RE: microchatter

From:Pamela Marcum

Pricilla makes some very good points on why microchatter occurs.  Another
area often not considered is the fact that the block warms as it is
sectioned and thus expands and contracts depending on how cold the block
was and how warm it gets.  This is caused by the friction of the block
moving across the knife.  Re-cooling the block with an ice cube or (try not
to do this one to avoid other artifacts) using a freezing spray must be a
very even cooling to prevent the block from contracting with the cold
unevenly and creating more chatter.  If the block is too cold it will
chatter from the movement over the knife again due to the formation of very
cold spots in the paraffin.  WE get to attempt to figure out what is too
cold and when the block is too warm for sectioning and this is a very
delicate dance with the polymers in the paraffins today.  
Pam Marcum   

> [Original Message]
> From: Priscilla Delventhal 
> To: 
 > Date: 4/27/2002 8:33:44 AM
> Subject: microchatter
> Hi to all in Histo land.  I have read with interest the ever present

> problem of microchatter.  We seem to be honing in on many different

> techniques to help with this problem.  With everything that has been

> said, no one has addressed the friction that occurs from the passing of

> the knife over the paraffin block cut edge.  Faster cutting would

> increase this friction and a surfactant; i.e. water or soap, etc., would

> help to decrease this friction.  Also, I would think that the angle of

> the knife to the block would affect this friction.

> I know this doesn't solve the problem, but sometimes understanding what

> is happening helps.  I found it interesting that the polymers in the

> paraffin need time not cold to harden.


> Many years ago, I read an article in the Journal of Histotechnology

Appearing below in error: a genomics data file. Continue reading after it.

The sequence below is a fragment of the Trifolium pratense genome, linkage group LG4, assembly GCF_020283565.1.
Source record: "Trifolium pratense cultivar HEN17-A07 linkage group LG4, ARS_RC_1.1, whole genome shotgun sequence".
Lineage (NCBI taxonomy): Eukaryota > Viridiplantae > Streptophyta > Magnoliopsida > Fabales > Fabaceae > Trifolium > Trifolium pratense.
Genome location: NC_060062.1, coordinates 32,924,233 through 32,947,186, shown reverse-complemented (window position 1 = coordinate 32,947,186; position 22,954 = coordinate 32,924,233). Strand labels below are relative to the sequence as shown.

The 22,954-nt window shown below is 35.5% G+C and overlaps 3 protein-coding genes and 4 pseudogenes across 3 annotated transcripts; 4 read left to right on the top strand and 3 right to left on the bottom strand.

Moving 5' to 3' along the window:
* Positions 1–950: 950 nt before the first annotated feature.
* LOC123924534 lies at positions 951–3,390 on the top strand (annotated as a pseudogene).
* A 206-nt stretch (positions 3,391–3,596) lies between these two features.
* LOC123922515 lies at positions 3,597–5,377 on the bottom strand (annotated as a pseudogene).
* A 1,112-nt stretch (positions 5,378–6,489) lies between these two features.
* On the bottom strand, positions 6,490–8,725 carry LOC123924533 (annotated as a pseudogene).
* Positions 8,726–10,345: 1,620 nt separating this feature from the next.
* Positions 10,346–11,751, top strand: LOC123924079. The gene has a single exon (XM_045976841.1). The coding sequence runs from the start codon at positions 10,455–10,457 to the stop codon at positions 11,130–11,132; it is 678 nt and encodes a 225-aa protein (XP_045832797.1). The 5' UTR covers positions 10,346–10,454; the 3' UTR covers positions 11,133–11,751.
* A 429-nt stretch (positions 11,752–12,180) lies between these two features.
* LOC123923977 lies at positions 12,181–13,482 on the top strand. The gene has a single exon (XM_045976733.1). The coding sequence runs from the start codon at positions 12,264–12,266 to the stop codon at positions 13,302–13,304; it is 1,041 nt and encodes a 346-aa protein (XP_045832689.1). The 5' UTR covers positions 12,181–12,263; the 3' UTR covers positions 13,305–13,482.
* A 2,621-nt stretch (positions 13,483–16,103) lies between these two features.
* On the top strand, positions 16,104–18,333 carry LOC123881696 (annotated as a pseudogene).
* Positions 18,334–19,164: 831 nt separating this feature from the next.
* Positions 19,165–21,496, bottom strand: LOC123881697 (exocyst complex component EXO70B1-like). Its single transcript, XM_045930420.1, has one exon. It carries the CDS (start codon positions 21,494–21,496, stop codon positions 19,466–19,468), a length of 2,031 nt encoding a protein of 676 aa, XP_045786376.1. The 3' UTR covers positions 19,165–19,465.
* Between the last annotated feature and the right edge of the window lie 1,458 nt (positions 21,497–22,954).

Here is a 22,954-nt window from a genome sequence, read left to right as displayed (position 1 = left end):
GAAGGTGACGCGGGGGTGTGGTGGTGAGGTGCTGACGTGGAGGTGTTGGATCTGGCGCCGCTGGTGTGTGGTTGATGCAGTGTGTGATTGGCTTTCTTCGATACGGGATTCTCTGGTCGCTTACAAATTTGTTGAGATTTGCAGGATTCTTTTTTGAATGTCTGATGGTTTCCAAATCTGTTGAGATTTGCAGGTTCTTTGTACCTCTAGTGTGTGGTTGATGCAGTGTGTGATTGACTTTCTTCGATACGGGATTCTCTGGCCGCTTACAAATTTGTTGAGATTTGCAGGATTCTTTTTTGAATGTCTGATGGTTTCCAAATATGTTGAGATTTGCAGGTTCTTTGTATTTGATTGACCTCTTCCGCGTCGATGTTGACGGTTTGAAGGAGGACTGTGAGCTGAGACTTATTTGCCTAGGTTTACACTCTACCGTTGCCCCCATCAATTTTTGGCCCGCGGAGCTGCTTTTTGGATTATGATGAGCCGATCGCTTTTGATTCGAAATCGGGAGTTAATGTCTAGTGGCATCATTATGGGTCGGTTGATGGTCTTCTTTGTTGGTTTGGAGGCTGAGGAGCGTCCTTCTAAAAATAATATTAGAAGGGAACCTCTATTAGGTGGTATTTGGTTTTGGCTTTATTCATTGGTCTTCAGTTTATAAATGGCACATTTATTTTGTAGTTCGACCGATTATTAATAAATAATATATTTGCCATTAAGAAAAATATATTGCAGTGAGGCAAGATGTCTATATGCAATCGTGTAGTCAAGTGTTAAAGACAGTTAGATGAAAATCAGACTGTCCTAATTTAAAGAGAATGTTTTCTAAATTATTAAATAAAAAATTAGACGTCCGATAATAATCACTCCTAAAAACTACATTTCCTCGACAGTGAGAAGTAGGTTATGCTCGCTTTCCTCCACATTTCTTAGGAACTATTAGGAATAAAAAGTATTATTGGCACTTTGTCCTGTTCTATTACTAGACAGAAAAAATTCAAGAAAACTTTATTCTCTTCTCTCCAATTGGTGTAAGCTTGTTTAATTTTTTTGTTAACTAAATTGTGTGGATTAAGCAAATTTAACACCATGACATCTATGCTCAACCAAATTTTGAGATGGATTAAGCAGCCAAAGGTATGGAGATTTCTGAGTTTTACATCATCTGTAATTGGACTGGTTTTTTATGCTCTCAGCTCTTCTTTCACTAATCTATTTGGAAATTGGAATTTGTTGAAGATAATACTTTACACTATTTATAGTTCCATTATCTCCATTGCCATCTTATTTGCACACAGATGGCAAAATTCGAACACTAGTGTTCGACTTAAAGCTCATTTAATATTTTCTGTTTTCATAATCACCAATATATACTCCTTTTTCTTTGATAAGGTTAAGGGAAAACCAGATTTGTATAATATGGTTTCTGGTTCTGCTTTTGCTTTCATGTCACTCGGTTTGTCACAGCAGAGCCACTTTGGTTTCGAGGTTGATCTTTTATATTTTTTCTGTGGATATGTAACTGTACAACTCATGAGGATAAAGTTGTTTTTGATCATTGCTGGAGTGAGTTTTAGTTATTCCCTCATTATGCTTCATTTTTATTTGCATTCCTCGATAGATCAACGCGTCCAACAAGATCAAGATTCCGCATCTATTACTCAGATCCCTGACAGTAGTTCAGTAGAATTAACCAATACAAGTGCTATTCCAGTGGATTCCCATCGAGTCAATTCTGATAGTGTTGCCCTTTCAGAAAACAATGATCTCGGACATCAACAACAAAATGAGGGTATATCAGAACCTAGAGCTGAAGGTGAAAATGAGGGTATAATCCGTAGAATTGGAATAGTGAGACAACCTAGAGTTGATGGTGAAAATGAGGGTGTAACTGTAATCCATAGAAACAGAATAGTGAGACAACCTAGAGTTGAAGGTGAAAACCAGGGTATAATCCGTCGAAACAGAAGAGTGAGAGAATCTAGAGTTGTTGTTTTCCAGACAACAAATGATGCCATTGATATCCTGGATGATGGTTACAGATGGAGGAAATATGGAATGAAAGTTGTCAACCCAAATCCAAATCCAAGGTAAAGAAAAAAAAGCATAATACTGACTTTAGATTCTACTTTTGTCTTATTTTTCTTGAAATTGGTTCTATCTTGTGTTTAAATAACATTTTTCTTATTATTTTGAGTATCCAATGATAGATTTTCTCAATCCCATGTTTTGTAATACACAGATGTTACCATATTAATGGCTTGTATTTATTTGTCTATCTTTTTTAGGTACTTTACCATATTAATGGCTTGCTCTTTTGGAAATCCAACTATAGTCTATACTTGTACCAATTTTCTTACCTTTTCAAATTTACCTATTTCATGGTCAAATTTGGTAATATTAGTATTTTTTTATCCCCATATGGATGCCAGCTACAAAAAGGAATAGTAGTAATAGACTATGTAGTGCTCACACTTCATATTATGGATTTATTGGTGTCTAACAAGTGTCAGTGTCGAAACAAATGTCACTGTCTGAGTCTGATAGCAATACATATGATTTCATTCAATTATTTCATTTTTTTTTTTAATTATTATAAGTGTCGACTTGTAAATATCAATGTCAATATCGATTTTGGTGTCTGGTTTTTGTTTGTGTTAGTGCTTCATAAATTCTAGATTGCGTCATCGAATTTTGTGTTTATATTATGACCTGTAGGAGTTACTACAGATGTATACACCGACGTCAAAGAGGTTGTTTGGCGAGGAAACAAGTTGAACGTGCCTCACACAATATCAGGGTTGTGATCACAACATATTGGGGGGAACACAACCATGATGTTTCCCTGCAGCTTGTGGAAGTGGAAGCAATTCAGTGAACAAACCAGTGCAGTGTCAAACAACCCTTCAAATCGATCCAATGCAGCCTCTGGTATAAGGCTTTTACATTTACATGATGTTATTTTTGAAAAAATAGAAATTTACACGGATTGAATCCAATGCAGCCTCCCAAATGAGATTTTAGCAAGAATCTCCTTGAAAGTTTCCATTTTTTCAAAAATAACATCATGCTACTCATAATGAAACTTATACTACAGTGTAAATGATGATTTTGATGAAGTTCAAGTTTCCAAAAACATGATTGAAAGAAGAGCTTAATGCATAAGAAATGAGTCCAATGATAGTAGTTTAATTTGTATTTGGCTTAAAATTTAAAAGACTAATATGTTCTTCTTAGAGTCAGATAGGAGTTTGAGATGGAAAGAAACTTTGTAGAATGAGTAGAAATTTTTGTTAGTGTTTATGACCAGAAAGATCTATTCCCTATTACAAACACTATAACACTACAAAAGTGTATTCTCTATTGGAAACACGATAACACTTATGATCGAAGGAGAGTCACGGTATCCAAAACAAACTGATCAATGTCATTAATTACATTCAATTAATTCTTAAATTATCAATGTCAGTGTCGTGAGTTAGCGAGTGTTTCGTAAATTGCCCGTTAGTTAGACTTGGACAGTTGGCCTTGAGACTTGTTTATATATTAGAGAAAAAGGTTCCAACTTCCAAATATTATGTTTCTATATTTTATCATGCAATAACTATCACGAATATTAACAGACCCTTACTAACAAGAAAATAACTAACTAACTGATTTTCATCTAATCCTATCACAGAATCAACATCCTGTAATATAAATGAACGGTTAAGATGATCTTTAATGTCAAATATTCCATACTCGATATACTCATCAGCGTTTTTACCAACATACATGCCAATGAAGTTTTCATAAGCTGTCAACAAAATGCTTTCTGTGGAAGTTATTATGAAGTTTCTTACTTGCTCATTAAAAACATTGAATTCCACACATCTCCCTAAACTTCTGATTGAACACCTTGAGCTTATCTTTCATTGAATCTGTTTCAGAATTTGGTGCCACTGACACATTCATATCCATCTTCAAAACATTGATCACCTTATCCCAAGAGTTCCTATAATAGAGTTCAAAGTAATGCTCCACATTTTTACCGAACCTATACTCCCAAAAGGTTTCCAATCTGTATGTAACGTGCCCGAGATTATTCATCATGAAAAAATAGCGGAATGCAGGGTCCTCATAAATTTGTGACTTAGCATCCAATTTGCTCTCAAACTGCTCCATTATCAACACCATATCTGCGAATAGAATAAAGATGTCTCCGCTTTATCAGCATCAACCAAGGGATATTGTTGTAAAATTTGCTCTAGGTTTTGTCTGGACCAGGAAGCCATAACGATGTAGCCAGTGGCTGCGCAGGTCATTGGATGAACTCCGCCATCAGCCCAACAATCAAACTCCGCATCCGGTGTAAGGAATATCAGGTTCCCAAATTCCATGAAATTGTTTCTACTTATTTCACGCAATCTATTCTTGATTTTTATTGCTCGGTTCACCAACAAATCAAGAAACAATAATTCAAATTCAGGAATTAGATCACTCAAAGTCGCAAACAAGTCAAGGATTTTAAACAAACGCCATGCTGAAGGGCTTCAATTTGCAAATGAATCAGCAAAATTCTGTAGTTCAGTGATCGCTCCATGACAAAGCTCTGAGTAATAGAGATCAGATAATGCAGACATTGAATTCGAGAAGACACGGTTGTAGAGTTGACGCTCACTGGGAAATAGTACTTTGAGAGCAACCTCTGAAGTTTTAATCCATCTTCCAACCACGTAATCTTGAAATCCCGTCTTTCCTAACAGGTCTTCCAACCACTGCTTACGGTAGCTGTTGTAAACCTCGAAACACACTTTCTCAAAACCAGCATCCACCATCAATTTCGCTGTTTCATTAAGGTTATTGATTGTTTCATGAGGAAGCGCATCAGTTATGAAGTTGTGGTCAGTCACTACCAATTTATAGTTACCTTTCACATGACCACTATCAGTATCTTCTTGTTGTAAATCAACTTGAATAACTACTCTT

> about a solution called Baker's softening solution.  I made this

> solution up using less phenol and find that it helps with what I have

> always thought to be a friction problem.  Many techs don't want to take

> the time to soak their faced blocks, but I face all of my blocks and

> when I can, I soak in Baker's softening solution.  If I had no time

> constrictions I would do this all of the time as the sections are

> beautiful.  For blocks with calcium I use the softening solution 1:1

> with a decal solution.  I do cut with a slow even motion.


> This solution solved my problems with microchatter and when I cut deeper

> into the block without soaking the microchatter returns.


> For those of you that would like to try this solution, here are the

> directions.


> Modified Baker's Softening Solution (modified because the original

> directions called for more phenol).


> 720  CC of 60% ROH

> 80 CC Glycerol

> 20 CC Acetone

> 20 CC Phenol

> Mix well.


> This stuff smells great and feels good on your hands too.


> I surface the blocks, place them face up on the ice or cold plate and

> cover the surface with a paper towel soaked in Bakers solution.


> If you try this, I would appreciate hearing your thoughts on your

> experience with it.


> Priscilla Delventhal - Currently in New Hampshire on a traveling

> assignment.








--- Pamela Marcum
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